The curved space and time of Einstein's theory of general relativity permits both time travel and travel at speeds faster than that of light. In his Perspective, Parsons describes recent theoretical studies that show how, in principle, a spacecraft in a bubble of warped space-time could travel faster than light. One consequence of this result is that such a spacecraft could also travel back in time.



    http://www.sciencemag.org/cgi/conten...date=2/29/2004




    The very fact that traveling faster than light means traveling backward in time (at least in some frames of reference) tends to make scientists believe that traveling faster than light is impossible, simply because it's hard to imagine a coherent universe where "shoot your own grandpa" paradoxes are possible.



    On the other hand, there already are known faster-than-light interactions in quantum mechanics. You can act on one particle which is "entangled" with another particle, and instantaneously* affect the other particle, even over great distances.



    The irony of this faster-than-light interaction is that it can't be used to transmit information -- you can only confirm the instantaneous connection of such particles by light-speed or slower means. It works sort of like this...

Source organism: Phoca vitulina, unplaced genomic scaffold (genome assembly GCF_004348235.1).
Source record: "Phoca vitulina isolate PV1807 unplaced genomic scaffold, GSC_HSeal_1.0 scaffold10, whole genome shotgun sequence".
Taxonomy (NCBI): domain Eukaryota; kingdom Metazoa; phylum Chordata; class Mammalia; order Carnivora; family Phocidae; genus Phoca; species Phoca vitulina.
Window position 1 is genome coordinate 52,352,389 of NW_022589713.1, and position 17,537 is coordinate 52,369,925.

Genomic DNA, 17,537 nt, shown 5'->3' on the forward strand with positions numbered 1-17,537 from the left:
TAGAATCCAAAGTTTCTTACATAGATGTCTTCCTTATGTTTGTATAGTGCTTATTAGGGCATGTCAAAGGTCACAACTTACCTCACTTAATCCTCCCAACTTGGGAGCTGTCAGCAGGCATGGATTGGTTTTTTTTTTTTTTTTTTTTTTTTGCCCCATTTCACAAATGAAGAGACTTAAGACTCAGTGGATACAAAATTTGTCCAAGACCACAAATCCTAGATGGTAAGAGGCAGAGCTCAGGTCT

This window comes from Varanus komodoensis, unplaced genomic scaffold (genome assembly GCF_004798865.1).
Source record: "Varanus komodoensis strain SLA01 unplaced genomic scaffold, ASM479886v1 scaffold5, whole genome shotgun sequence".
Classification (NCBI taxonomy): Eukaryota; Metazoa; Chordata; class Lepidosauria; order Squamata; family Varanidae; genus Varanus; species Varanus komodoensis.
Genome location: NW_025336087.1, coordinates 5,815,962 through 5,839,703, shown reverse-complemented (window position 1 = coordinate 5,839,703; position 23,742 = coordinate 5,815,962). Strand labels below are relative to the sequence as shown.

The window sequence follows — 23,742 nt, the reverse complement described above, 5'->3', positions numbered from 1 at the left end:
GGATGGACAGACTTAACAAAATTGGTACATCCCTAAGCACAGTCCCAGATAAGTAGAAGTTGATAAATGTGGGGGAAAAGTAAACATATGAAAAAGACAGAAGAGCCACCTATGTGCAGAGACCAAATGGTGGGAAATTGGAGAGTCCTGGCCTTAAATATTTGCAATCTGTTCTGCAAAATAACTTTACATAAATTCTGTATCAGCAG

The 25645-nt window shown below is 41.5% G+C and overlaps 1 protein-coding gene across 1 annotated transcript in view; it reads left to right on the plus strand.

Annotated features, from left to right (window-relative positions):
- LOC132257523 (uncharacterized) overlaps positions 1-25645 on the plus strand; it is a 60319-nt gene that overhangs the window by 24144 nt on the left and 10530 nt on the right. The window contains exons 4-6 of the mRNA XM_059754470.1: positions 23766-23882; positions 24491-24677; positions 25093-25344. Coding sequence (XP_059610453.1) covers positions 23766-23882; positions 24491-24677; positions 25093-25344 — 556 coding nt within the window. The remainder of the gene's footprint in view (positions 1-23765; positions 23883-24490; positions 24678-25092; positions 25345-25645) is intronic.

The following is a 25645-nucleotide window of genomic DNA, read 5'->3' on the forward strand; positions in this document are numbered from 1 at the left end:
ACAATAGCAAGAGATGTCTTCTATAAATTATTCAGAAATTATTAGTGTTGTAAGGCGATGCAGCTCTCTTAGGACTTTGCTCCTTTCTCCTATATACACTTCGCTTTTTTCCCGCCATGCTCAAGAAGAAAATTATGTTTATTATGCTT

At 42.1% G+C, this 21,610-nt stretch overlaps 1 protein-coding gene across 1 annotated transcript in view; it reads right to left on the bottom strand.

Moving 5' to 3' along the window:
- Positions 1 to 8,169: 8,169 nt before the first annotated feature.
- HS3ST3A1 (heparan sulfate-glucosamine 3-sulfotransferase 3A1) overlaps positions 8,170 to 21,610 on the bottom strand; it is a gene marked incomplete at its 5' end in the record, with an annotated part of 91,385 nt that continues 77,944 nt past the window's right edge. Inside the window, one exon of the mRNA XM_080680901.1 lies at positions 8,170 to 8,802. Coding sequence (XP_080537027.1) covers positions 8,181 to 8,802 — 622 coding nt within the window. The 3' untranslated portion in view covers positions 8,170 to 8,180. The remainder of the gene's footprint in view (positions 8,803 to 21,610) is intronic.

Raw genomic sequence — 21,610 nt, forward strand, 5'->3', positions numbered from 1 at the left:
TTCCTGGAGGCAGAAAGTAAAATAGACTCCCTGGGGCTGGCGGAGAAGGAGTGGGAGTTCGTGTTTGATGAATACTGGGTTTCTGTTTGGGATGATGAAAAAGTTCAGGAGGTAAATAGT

Imagine two scientists, one light hour (the distance traveled by light in one hour) apart, flipping "entangled" coins. They flip the coins and record the results, getting a random stream of heads and tails, HHTTHHHTHTTH..., etc. Let's say at first the entangled coins always land the same way. They can't send a message this way... there's nothing that can be done to force one coin to land a particular way, or even bias the coin towards landing one way. The only thing you can do is adjust the correlation of the entanglement, from full correlation (H/H, T/T) through no correlation (H/?, T/?), to full anti-correlation (H/T, T/H).